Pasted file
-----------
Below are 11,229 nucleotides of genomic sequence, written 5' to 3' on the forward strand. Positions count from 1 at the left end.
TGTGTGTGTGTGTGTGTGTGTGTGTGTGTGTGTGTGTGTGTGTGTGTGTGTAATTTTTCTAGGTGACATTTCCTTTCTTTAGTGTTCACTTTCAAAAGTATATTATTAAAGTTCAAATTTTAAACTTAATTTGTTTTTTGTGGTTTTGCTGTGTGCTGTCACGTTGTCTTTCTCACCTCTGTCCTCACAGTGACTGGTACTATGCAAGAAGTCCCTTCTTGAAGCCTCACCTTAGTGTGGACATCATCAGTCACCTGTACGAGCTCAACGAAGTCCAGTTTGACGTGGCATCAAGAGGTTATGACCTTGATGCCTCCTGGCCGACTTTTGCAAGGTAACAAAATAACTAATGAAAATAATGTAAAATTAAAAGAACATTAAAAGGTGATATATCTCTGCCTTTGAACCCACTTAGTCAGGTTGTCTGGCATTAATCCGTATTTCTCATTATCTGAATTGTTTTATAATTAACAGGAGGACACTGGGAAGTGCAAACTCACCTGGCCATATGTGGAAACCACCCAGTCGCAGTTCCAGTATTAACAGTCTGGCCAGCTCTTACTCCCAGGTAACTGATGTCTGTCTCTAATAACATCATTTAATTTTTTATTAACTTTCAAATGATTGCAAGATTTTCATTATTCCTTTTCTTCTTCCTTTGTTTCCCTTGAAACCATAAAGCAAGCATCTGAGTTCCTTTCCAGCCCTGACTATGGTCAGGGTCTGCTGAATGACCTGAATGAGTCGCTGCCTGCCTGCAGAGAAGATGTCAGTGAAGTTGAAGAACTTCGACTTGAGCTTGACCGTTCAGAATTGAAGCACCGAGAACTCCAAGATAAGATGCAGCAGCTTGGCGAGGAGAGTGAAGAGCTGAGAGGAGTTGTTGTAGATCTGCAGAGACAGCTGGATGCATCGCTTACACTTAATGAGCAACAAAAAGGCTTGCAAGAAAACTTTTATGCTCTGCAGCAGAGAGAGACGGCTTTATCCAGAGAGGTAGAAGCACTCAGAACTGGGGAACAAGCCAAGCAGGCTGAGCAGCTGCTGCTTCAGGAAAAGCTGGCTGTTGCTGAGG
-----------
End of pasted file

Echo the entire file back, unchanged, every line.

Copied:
Below are 11,229 nucleotides of genomic sequence, written 5' to 3' on the forward strand. Positions count from 1 at the left end.
TGTGTGTGTGTGTGTGTGTGTGTGTGTGTGTGTGTGTGTGTGTGTGTGTGTAATTTTTCTAGGTGACATTTCCTTTCTTTAGTGTTCACTTTCAAAAGTATATTATTAAAGTTCAAATTTTAAACTTAATTTGTTTTTTGTGGTTTTGCTGTGTGCTGTCACGTTGTCTTTCTCACCTCTGTCCTCACAGTGACTGGTACTATGCAAGAAGTCCCTTCTTGAAGCCTCACCTTAGTGTGGACATCATCAGTCACCTGTACGAGCTCAACGAAGTCCAGTTTGACGTGGCATCAAGAGGTTATGACCTTGATGCCTCCTGGCCGACTTTTGCAAGGTAACAAAATAACTAATGAAAATAATGTAAAATTAAAAGAACATTAAAAGGTGATATATCTCTGCCTTTGAACCCACTTAGTCAGGTTGTCTGGCATTAATCCGTATTTCTCATTATCTGAATTGTTTTATAATTAACAGGAGGACACTGGGAAGTGCAAACTCACCTGGCCATATGTGGAAACCACCCAGTCGCAGTTCCAGTATTAACAGTCTGGCCAGCTCTTACTCCCAGGTAACTGATGTCTGTCTCTAATAACATCATTTAATTTTTTATTAACTTTCAAATGATTGCAAGATTTTCATTATTCCTTTTCTTCTTCCTTTGTTTCCCTTGAAACCATAAAGCAAGCATCTGAGTTCCTTTCCAGCCCTGACTATGGTCAGGGTCTGCTGAATGACCTGAATGAGTCGCTGCCTGCCTGCAGAGAAGATGTCAGTGAAGTTGAAGAACTTCGACTTGAGCTTGACCGTTCAGAATTGAAGCACCGAGAACTCCAAGATAAGATGCAGCAGCTTGGCGAGGAGAGTGAAGAGCTGAGAGGAGTTGTTGTAGATCTGCAGAGACAGCTGGATGCATCGCTTACACTTAATGAGCAACAAAAAGGCTTGCAAGAAAACTTTTATGCTCTGCAGCAGAGAGAGACGGCTTTATCCAGAGAGGTAGAAGCACTCAGAACTGGGGAACAAGCCAAGCAGGCTGAGCAGCTGCTGCTTCAGGAAAAGCTGGCTGTTGCTGAGG